Health Insurance 101
Health insurance used to be a fairly simple process. But today, whether obtaining health insurance privately or through an employer, we’re being offered a variety of insurance plans with varying benefit levels, making the choice more difficult.
Before you enroll in another health insurance plan, here are some common terms you need to know – and understand:
Co-Insurance – Co-insurance is the amount that you are responsible for out-of-pocket. Most plans have levels such as 80/20, which means that once you have met your deductible, you are responsible for 20 percent of all medical costs incurred until you reach your maximum out-of-pocket (see below).
Co-Payment – this is the amount that is paid for certain services, such as doctor’s visits, lab work, urgent care or emergency room services. Co-payments typically do not go towards your annual deductible, but they do go towards your annual out-of-pocket costs. (see below)
Deductible – This is the amount that you will have to pay before your insurance coverage kicks in. In many plans, things such as doctor’s visits and annual testing such as mammograms do not apply toward the deductible, but that’s not always the case, so be sure to read the plan description carefully.
Out-of-Pocket Maximum – Most plans have an annual out-of-pocket limit, so once you reach that limit you no longer have to pay co-insurance costs. If you have a family plan, there will be an individual limit and a family limit. This is an important number to pay attention to, because in a worst-case scenario, this is how much money you will have to pay in any given year.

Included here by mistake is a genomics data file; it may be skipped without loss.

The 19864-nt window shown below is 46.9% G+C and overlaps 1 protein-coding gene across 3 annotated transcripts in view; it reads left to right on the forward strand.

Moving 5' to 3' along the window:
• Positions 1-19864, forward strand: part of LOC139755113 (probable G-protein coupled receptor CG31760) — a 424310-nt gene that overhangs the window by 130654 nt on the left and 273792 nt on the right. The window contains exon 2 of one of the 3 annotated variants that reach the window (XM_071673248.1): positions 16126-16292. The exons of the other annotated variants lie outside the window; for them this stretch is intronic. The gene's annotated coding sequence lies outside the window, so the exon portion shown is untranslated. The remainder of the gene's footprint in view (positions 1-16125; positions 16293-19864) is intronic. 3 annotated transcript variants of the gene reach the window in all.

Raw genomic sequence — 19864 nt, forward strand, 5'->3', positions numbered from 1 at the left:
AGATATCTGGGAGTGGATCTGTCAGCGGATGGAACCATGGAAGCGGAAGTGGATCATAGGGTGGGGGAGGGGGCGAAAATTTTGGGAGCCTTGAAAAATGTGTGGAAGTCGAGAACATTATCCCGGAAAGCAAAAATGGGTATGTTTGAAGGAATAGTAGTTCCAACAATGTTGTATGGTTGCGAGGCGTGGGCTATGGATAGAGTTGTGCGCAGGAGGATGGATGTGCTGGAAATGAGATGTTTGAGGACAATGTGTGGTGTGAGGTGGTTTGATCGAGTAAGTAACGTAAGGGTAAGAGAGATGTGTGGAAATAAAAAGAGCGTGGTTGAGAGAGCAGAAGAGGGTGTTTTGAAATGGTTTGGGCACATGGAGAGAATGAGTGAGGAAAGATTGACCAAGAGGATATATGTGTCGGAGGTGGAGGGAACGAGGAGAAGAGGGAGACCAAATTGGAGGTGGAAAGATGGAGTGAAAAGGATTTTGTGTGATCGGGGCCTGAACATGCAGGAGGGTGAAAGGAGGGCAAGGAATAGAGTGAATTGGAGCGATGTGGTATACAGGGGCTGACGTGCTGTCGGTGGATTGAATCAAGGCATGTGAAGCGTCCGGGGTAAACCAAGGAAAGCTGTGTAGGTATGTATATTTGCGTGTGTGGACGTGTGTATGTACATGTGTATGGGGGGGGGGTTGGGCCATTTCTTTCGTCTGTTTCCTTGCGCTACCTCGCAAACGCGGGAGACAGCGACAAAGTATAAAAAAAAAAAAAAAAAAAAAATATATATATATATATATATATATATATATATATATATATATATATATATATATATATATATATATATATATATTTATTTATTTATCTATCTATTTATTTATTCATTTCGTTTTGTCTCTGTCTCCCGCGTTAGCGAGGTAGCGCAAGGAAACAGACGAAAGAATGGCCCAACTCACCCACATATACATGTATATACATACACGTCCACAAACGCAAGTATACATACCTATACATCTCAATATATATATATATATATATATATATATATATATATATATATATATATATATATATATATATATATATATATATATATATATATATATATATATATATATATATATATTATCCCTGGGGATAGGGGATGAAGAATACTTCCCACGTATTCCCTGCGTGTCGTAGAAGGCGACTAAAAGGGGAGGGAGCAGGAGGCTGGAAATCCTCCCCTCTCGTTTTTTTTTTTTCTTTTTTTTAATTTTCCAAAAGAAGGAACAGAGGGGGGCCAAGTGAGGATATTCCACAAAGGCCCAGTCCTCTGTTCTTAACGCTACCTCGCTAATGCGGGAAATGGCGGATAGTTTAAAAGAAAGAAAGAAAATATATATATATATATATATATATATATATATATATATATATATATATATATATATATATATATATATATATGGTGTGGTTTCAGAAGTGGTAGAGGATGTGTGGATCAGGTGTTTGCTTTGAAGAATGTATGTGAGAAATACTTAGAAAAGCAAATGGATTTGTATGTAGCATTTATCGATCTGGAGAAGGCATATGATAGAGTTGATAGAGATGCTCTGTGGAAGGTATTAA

Premium – This is the total cost of the plan for a set period of time – typically one year.
You many also be confused about the type of insurance plans being offered. Here are some of the most common plan types:
EPO (Exclusive Provider Organization) – EPO’s allow you to use doctors and hospitals within the EPO network, but don’t offer any out-of-network benefits. The benefit of an EPO is that their network can be nationwide, and you don’t need to have a referral to see a specialist.
High-Deductible Health Plan – These plans offer a lower premium, but you’ll have to pay out much more out of pocket before your plan starts to cover services. High Deductible Health Plans can be coupled with a Health Savings Account which can be used to cover any medical expenses prior to when your plan kicks in.
HMO – (Health Maintenance Organization) – HMO’s offer a variety of services to its members at a pre-negotiated rate but require you to have a primary care doctor (PCP) and that you obtain a referral in order to see a specialist. HMO’s are typically the most restrictive of the three plan types.
PPO (Preferred Provider Organization) – A PPO, like an EPO requires you see an in-network doctor to receive benefits, but PPO’s typically will often pay a reduced rate for services obtained outside of the PPO network.
Whether through an employer, or purchased on the insurance exchange, we’re all paying more for health insurance. Understanding plan options will help you make the right decision for yourself and your family, ensuring that you have the coverage you need.
*This content is developed from sources believed to be providing accurate information. The information provided is not written or intended as tax or legal advice and may not be relied on for purposes of avoiding any Federal tax penalties. Individuals are encouraged to seek advice from their own tax or legal counsel. Individuals involved in the estate planning process should work with an estate planning team, including their own personal legal or tax counsel. Neither the information presented nor any opinion expressed constitutes a representation by us of a specific investment or the purchase or sale of any securities. Asset allocation and diversification do not ensure a profit or protect against loss in declining markets. This material was developed and produced by Advisor Websites to provide information on a topic that may be of interest. Copyright 2014-2018 Advisor Websites.